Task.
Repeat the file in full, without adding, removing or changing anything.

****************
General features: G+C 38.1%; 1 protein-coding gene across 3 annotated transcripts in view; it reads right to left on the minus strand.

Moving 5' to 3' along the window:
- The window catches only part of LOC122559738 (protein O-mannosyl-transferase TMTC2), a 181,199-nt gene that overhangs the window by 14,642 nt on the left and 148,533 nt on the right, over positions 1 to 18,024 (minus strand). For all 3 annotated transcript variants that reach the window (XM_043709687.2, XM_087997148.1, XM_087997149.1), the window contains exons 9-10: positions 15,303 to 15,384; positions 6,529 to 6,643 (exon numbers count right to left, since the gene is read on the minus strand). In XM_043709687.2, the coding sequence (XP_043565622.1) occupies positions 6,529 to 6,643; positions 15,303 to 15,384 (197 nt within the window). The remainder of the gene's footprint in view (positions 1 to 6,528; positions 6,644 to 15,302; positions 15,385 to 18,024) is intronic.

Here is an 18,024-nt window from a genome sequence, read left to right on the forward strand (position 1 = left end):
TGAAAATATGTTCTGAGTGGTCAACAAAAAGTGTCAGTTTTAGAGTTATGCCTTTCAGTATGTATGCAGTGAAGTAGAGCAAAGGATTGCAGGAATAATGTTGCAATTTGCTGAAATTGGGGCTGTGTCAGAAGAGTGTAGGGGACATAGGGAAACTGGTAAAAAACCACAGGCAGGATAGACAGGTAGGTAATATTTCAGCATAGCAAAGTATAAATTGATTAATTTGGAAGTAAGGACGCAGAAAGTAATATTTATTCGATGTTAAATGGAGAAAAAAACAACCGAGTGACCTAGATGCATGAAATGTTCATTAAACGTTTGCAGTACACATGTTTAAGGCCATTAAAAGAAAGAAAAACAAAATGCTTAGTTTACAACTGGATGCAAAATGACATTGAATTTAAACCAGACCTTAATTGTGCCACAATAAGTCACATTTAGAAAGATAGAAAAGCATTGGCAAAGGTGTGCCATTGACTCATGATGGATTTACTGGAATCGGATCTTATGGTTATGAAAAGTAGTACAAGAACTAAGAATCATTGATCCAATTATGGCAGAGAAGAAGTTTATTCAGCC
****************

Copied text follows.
General features: G+C 38.1%; 1 protein-coding gene across 3 annotated transcripts in view; it reads right to left on the minus strand.

Moving 5' to 3' along the window:
- The window catches only part of LOC122559738 (protein O-mannosyl-transferase TMTC2), a 181,199-nt gene that overhangs the window by 14,642 nt on the left and 148,533 nt on the right, over positions 1 to 18,024 (minus strand). For all 3 annotated transcript variants that reach the window (XM_043709687.2, XM_087997148.1, XM_087997149.1), the window contains exons 9-10: positions 15,303 to 15,384; positions 6,529 to 6,643 (exon numbers count right to left, since the gene is read on the minus strand). In XM_043709687.2, the coding sequence (XP_043565622.1) occupies positions 6,529 to 6,643; positions 15,303 to 15,384 (197 nt within the window). The remainder of the gene's footprint in view (positions 1 to 6,528; positions 6,644 to 15,302; positions 15,385 to 18,024) is intronic.

Here is an 18,024-nt window from a genome sequence, read left to right on the forward strand (position 1 = left end):
TGAAAATATGTTCTGAGTGGTCAACAAAAAGTGTCAGTTTTAGAGTTATGCCTTTCAGTATGTATGCAGTGAAGTAGAGCAAAGGATTGCAGGAATAATGTTGCAATTTGCTGAAATTGGGGCTGTGTCAGAAGAGTGTAGGGGACATAGGGAAACTGGTAAAAAACCACAGGCAGGATAGACAGGTAGGTAATATTTCAGCATAGCAAAGTATAAATTGATTAATTTGGAAGTAAGGACGCAGAAAGTAATATTTATTCGATGTTAAATGGAGAAAAAAACAACCGAGTGACCTAGATGCATGAAATGTTCATTAAACGTTTGCAGTACACATGTTTAAGGCCATTAAAAGAAAGAAAAACAAAATGCTTAGTTTACAACTGGATGCAAAATGACATTGAATTTAAACCAGACCTTAATTGTGCCACAATAAGTCACATTTAGAAAGATAGAAAAGCATTGGCAAAGGTGTGCCATTGACTCATGATGGATTTACTGGAATCGGATCTTATGGTTATGAAAAGTAGTACAAGAACTAAGAATCATTGATCCAATTATGGCAGAGAAGAAGTTTATTCAGCC